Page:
EADS Reports Significant Gains for First Half of 2012
Enlarge image The superjumbo A380 (© dpa/pa) Despite costly problems at the top of its product line, the European Aeronautic Defence and Space Company (EADS) reported increased profits: sales rose in the first half of the year by 14 percent to 24.9 billion euros. Net income rose to 594 million euros, as compared to a significantly lower 109 million euros during the same period last year, the company announced on Friday from its headquarters in the Netherlands.
The EADS Group, which includes subsidiaries such as Airbus, Eurocopter and the rocket manufacturer Astrium, increased its forecast for the full year and now expects sales growth of ten percent and significantly increased profits. “The Group achieved good results in the first six months, and our financial figures confirm the continued momentum,” said new EADS CEO Tom Enders. The German executive took over the helm of the aerospace consortium in early June and has expressed his vision of increasing long-term profits and reducing the gap between it and its main rival, the American aerospace company Boeing.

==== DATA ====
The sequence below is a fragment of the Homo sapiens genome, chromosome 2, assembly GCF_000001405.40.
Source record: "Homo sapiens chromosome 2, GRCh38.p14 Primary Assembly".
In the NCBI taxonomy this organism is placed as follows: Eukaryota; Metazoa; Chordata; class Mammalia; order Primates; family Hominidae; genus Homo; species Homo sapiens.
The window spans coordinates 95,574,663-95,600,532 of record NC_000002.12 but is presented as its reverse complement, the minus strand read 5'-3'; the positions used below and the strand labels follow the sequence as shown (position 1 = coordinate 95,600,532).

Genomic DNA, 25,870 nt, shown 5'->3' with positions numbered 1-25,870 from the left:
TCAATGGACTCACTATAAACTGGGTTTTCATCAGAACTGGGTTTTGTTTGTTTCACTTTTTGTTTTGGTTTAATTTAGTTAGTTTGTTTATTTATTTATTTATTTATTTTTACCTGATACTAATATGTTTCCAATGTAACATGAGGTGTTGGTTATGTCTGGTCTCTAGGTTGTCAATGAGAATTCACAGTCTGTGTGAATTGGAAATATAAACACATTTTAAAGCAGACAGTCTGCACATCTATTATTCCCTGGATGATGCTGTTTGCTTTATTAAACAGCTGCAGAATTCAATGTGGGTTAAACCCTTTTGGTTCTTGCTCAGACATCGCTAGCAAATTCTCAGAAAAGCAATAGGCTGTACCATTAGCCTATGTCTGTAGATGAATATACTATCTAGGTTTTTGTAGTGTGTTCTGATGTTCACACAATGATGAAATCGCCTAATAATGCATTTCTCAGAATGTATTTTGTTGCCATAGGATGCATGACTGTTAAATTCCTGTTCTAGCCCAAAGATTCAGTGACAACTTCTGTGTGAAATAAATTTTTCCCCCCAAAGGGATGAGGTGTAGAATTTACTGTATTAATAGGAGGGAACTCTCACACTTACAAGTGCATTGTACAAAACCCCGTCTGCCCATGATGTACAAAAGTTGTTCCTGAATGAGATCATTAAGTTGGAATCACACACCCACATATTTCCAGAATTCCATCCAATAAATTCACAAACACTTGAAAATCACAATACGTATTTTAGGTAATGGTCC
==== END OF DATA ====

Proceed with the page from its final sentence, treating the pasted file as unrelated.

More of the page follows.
But not all the news is rosy, especially at Airbus, by far the EADS group’s most important subsidiary. Delivery of the long-range A350 has been shifted once again, and is now slated to take place in the second half of 2014. The company posted 124 million euros in reserves for the model. Regarding the A380, the largest civilian model, expenses increased due to technical problems on the wings, to some 181 million euros.
Customers do not appear to be deterred by the bad news: this year, Airbus expects to deliver about 580 commercial aircraft, including 30 of the A380s built in the northern German city of Hamburg. The number of orders is expected to increase to a total of 600-650 aircraft, surpassing the number of deliveries.
However, Enders said he had some “slight doubt” about whether the company could indeed deliver the promised 30 A380 aircraft. “We have a problem with the wings,” which also hampers orders, he explained. The German executive announced that the Airbus A380 will henceforth manufacture the wings completely from metal, as in conventional aircraft, rather than from carbon fiber.